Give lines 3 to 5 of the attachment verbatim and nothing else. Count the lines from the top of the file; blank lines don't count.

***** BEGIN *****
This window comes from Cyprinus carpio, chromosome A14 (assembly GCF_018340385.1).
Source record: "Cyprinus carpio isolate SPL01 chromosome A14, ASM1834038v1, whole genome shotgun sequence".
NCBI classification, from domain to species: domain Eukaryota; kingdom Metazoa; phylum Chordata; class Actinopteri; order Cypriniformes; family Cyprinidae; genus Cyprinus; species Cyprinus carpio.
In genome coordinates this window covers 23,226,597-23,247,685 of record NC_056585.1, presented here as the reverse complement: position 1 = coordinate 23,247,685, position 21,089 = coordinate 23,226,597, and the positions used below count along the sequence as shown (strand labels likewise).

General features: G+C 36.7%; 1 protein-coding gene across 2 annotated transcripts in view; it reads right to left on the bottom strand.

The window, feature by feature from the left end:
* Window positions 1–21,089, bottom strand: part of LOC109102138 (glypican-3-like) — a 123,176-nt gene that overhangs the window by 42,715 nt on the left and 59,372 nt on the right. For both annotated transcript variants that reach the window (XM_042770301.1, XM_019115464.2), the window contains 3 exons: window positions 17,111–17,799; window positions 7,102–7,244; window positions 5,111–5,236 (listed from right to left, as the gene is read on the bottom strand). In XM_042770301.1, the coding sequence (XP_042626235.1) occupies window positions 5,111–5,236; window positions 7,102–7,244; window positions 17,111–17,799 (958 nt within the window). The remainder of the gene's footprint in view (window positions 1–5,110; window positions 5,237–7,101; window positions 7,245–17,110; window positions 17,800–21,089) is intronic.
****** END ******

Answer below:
NCBI classification, from domain to species: domain Eukaryota; kingdom Metazoa; phylum Chordata; class Actinopteri; order Cypriniformes; family Cyprinidae; genus Cyprinus; species Cyprinus carpio.
In genome coordinates this window covers 23,226,597-23,247,685 of record NC_056585.1, presented here as the reverse complement: position 1 = coordinate 23,247,685, position 21,089 = coordinate 23,226,597, and the positions used below count along the sequence as shown (strand labels likewise).

General features: G+C 36.7%; 1 protein-coding gene across 2 annotated transcripts in view; it reads right to left on the bottom strand.